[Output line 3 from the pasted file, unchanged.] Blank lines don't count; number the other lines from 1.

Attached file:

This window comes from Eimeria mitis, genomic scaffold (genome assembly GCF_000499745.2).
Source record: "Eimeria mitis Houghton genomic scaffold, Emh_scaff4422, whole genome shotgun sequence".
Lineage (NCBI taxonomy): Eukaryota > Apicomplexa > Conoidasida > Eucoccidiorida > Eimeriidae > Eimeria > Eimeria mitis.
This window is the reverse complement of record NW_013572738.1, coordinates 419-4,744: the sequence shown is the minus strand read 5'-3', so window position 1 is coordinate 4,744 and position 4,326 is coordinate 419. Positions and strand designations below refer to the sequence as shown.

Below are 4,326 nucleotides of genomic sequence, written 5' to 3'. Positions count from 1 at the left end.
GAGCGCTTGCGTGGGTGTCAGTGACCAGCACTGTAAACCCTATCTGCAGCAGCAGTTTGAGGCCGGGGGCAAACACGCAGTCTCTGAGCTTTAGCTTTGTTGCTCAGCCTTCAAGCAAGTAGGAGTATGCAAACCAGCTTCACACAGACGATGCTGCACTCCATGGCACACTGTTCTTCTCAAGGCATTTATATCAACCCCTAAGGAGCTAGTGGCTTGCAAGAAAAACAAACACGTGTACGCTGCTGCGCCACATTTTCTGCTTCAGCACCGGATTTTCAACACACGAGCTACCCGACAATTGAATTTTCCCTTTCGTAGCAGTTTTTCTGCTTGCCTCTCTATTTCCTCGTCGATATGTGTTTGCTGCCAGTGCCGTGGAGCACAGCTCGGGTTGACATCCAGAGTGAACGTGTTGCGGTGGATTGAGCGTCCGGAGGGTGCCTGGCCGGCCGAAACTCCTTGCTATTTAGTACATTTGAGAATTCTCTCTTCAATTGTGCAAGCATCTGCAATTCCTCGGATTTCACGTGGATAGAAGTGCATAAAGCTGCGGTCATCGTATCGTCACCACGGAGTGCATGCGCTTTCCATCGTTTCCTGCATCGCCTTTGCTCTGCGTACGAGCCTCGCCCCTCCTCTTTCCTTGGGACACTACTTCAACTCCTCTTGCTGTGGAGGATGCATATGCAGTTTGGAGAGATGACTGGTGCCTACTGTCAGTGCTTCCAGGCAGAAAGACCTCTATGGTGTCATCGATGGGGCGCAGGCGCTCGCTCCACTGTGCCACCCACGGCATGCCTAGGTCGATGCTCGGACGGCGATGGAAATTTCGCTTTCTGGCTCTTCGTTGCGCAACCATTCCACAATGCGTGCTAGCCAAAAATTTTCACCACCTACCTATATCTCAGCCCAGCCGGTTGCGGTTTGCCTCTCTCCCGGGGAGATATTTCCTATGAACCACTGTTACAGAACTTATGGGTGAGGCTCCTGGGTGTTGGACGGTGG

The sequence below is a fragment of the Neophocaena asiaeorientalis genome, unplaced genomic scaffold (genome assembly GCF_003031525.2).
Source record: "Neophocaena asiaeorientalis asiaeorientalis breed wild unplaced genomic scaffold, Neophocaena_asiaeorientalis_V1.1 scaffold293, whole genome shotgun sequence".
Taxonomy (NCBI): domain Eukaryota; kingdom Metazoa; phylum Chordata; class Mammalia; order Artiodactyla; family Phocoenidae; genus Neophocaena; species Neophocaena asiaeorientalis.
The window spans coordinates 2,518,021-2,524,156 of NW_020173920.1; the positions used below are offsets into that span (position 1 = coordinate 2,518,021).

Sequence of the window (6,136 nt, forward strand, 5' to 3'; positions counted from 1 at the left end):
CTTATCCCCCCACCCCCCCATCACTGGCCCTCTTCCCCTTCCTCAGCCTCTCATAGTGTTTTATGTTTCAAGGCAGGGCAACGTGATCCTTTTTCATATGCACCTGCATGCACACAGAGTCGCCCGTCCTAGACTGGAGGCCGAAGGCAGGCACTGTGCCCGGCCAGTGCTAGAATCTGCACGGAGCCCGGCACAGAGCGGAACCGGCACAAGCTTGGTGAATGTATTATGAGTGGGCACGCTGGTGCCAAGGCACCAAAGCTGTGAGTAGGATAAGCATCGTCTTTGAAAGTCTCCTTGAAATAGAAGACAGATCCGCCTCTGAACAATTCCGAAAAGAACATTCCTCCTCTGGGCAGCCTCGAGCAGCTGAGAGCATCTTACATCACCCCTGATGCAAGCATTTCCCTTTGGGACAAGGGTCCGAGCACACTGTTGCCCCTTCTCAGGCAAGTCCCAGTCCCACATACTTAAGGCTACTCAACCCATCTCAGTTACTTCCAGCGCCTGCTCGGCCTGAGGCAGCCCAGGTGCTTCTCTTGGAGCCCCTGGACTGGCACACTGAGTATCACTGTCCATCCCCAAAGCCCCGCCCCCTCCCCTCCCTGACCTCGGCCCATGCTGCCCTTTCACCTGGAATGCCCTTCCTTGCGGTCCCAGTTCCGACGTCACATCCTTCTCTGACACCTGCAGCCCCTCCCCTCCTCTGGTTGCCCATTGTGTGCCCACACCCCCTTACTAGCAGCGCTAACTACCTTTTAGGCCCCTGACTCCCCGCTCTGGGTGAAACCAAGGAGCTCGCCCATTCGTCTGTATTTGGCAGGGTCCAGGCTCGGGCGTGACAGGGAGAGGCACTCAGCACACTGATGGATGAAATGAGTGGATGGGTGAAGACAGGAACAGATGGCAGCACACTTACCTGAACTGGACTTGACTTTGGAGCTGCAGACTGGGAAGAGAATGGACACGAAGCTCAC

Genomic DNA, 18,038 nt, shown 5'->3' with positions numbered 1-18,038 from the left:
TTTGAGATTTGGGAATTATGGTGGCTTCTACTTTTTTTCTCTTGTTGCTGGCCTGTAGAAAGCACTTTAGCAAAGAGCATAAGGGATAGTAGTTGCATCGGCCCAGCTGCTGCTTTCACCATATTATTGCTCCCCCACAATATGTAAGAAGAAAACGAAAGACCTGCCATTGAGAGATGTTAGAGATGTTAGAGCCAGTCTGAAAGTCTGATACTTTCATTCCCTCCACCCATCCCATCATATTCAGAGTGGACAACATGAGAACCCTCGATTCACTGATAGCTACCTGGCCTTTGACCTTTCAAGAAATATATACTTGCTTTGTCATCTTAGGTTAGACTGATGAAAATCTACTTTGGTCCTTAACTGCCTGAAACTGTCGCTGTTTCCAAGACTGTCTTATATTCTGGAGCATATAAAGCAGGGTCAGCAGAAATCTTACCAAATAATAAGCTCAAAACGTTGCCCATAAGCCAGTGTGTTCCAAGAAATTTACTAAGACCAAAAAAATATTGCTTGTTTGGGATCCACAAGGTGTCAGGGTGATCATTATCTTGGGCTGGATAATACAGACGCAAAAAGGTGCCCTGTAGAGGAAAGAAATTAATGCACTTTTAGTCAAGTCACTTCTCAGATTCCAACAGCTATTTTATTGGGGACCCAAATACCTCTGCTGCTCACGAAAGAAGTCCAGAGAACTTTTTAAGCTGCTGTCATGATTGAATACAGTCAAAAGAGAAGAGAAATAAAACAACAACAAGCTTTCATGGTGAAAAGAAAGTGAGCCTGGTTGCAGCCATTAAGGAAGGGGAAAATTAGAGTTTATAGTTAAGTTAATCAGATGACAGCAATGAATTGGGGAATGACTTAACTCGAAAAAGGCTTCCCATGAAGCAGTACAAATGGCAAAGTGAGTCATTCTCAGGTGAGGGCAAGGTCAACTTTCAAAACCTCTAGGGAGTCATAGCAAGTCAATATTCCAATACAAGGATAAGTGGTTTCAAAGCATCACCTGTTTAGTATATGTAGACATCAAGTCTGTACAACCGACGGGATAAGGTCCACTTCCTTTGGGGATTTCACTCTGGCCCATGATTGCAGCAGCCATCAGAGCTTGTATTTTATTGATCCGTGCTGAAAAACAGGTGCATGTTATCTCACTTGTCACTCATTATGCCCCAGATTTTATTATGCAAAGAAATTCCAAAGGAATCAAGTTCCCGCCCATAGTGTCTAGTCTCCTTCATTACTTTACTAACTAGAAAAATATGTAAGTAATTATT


Lineage (NCBI taxonomy): Eukaryota > Apicomplexa > Conoidasida > Eucoccidiorida > Eimeriidae > Eimeria > Eimeria mitis.